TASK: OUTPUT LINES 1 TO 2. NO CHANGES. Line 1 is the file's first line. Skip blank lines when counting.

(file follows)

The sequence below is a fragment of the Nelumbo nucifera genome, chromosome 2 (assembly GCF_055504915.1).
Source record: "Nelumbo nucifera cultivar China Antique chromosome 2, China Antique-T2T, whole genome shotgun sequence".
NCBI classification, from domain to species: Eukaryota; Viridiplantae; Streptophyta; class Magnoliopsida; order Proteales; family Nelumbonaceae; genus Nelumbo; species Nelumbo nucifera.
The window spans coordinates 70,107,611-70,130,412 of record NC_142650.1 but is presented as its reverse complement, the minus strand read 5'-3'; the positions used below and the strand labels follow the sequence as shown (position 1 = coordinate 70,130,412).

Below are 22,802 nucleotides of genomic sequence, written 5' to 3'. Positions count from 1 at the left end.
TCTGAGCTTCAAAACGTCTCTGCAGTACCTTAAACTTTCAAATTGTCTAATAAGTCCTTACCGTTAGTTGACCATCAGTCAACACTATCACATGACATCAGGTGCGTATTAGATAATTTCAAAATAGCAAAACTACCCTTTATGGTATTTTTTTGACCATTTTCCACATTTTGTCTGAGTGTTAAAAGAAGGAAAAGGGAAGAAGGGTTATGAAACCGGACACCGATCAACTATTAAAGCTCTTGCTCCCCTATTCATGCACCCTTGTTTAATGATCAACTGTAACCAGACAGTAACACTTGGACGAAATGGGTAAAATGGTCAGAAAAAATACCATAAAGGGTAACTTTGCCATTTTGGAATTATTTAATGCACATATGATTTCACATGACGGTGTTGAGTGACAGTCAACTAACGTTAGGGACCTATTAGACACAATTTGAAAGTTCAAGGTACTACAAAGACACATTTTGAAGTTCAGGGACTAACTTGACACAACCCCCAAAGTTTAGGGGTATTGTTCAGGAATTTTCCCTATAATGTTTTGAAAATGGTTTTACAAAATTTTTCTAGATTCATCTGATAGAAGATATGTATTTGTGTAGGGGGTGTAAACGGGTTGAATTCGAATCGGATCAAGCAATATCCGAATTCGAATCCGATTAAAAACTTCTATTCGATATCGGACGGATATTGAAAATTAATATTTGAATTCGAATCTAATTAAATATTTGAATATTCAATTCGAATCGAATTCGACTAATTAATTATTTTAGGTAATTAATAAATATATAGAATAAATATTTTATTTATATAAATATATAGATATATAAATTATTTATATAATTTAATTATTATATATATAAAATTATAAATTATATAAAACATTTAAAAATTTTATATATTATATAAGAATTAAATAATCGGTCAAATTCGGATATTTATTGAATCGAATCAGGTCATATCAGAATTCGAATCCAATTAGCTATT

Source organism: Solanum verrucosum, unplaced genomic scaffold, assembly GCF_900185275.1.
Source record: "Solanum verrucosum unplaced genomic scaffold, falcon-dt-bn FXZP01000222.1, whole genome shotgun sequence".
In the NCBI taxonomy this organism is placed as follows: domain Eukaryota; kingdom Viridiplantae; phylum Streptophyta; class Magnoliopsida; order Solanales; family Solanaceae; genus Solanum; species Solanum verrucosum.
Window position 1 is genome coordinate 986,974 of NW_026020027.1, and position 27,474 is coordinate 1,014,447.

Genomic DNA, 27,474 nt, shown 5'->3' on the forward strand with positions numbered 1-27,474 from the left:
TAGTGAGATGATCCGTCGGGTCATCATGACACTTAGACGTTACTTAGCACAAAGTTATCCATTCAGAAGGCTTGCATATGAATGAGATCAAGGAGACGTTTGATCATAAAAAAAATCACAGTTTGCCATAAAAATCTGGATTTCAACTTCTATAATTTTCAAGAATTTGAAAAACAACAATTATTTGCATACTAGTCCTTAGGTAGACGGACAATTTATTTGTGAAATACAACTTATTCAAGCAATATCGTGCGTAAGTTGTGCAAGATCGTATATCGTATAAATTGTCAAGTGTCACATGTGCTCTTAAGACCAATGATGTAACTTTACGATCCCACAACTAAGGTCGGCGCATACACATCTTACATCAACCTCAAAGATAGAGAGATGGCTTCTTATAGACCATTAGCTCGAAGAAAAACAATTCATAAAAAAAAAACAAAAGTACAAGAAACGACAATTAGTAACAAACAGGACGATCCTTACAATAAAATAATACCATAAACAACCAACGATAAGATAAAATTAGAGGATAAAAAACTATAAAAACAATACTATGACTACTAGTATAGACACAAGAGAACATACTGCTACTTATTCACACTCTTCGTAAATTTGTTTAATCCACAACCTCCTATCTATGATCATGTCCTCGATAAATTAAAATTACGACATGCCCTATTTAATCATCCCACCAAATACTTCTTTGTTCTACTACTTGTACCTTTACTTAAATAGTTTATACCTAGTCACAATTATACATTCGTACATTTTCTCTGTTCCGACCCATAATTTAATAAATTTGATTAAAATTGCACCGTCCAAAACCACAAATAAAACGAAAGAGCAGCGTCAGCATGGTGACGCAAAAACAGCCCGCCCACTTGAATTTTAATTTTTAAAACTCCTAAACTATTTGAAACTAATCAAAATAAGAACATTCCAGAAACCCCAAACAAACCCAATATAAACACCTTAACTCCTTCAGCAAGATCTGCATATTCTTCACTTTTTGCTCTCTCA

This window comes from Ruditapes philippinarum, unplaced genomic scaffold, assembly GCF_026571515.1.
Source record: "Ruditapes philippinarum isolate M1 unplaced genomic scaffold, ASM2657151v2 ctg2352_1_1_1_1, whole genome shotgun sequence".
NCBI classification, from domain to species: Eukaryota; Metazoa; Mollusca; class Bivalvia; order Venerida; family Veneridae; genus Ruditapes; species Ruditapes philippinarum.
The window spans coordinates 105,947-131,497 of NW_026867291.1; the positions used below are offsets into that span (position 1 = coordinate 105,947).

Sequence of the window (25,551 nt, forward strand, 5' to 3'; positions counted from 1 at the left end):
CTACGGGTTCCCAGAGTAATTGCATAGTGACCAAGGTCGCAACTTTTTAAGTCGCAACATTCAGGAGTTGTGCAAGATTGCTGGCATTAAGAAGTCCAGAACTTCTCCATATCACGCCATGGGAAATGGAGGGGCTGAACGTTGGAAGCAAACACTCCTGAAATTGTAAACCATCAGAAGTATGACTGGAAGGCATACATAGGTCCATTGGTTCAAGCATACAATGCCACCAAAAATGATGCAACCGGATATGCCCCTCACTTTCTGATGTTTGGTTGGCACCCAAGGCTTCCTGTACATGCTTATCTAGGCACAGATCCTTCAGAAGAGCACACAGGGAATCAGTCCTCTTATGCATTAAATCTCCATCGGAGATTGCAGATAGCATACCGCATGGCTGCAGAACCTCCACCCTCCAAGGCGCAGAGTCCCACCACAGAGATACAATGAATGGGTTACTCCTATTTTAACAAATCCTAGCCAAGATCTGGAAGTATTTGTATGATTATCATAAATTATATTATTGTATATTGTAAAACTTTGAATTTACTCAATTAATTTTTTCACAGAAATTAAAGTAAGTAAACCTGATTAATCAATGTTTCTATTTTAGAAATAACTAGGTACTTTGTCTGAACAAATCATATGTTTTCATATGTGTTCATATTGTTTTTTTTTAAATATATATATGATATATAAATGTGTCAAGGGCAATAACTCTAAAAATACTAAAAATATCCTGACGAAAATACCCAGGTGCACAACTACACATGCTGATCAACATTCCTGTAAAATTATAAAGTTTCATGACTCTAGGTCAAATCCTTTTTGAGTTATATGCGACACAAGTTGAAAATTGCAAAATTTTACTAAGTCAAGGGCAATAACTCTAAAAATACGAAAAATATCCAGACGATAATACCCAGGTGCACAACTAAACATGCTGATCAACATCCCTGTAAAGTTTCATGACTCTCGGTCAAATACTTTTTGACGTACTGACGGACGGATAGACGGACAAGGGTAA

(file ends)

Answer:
The sequence below is a fragment of the Nelumbo nucifera genome, chromosome 2 (assembly GCF_055504915.1).
Source record: "Nelumbo nucifera cultivar China Antique chromosome 2, China Antique-T2T, whole genome shotgun sequence".